Protein profit earners?

20 July 2001

Protein profit earners?

CONSUMER preference for UK meat fed on home grown GM-free feed could soon make UK grown protein crops key profit earners in their own right.

But cross-industry co-operation from grower to retailer will be needed to make it work, delegates at last weeks British Edible Pulse Association PGRO open day heard.

"Peas and beans have a good potential because there is a gap to be filled," says Marks and Spencer adviser Bill Marlow of Marlow Wade.

The stores customers not only want UK produced meat fed on GM-free feed, they would rather that feed was home-grown. Such quality commands a premium and growers can expect to see at least a part of that, he says.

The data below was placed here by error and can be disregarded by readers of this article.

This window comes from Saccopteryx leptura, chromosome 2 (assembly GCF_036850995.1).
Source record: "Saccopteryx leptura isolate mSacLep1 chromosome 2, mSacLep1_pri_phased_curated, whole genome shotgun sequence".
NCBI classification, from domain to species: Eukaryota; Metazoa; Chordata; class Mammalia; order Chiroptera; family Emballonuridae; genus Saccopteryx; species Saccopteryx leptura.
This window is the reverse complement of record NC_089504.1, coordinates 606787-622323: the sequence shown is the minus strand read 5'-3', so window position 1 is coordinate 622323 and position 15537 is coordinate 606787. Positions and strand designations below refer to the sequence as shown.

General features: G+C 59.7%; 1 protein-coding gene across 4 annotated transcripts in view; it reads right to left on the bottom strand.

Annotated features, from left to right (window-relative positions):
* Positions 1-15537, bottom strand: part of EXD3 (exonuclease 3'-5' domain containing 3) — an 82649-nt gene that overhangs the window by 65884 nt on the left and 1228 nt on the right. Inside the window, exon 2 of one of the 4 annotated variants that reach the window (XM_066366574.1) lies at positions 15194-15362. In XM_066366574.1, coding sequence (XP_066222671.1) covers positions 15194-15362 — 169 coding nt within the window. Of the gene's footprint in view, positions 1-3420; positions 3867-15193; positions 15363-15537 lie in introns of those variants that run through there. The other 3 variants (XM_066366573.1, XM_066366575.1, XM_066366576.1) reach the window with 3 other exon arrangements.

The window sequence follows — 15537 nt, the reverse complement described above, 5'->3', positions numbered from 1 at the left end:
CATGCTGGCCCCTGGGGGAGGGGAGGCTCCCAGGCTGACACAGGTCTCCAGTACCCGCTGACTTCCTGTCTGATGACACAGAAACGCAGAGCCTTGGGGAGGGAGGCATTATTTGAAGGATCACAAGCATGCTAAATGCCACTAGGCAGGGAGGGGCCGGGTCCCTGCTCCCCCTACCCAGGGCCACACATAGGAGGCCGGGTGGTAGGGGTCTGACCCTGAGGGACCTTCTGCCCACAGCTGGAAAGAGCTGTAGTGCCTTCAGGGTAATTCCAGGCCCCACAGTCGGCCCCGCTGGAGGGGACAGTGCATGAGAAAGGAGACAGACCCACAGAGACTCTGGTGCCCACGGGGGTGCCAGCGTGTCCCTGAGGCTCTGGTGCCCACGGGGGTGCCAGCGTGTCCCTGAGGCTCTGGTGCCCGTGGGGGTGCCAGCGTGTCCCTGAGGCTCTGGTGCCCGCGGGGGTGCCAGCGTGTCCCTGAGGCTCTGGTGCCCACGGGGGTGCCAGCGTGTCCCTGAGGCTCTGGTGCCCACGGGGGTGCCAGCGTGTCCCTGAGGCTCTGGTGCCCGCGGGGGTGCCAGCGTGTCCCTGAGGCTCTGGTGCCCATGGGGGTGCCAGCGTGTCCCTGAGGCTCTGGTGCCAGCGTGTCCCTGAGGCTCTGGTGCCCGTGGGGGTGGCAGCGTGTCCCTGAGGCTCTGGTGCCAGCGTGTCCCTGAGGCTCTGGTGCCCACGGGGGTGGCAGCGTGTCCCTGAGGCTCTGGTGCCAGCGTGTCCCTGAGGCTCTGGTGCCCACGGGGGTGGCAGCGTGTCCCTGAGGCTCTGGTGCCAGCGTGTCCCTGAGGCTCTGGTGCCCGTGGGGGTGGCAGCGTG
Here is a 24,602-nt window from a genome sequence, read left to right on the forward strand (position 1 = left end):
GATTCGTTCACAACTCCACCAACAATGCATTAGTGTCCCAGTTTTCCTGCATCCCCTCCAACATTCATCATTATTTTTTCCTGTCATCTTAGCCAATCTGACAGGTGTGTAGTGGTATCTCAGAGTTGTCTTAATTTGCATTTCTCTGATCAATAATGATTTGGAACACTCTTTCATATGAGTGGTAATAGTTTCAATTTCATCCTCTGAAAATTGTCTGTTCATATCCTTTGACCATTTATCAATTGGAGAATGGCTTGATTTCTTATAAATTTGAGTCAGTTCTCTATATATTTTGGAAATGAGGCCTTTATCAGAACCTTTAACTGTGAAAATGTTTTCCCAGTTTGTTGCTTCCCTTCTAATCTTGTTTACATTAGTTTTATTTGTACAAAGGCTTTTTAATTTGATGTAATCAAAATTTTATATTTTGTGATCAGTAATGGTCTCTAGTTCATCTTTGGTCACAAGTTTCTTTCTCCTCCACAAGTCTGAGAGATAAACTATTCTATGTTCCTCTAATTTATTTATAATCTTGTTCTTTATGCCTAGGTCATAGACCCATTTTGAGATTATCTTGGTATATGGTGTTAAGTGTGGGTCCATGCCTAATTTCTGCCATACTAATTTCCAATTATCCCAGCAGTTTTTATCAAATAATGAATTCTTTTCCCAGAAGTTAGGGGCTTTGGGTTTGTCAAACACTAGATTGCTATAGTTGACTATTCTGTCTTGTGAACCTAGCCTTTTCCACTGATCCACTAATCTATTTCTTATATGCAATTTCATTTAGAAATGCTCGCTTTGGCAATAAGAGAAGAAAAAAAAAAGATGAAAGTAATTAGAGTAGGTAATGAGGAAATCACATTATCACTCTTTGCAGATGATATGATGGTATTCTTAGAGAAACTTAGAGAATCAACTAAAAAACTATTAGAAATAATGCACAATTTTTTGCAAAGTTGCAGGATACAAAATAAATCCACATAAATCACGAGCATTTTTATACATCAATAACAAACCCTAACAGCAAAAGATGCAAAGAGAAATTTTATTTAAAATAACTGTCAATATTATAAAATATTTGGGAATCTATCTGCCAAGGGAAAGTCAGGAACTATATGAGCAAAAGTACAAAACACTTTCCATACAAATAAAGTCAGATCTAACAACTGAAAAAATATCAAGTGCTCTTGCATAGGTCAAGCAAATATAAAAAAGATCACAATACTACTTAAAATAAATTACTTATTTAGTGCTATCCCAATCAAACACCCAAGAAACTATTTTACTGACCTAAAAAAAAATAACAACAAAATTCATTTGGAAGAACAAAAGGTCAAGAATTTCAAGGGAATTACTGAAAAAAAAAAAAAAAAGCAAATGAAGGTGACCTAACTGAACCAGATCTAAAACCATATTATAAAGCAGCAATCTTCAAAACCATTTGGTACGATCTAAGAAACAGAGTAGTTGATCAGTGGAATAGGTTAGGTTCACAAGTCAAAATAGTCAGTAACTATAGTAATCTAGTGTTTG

"If we do not see to it that the right price goes all the way down the chain then we wont get the product we are looking for," he stresses.

Grower and NFU oilseeds, proteins, fibres and alternative crops committee chairman, Rad Thomas, warns that if that does not happen soon wheat and set-aside rotations could become commonplace.

"We have to turn the ship around; it needs a big effort and a joint approach."

Mr Marlow acknowledges not all consumers are prepared to pay a premium for home-grown non-GM fed meat. But where M&S leads today, other stores and some of their customers will follow tomorrow, he says.

Concerns about the long-term availability of non-GM protein imports and levels of contamination also favour home-grown feed alternatives, he adds. Brazils GM-free policy is under pressure and the GM-free status of its crop is questionable. &#42


&#8226 GM-free import concerns.

&#8226 UK protein feed preferred.

&#8226 Meat worth premium.

&#8226 Premium must reach grower.

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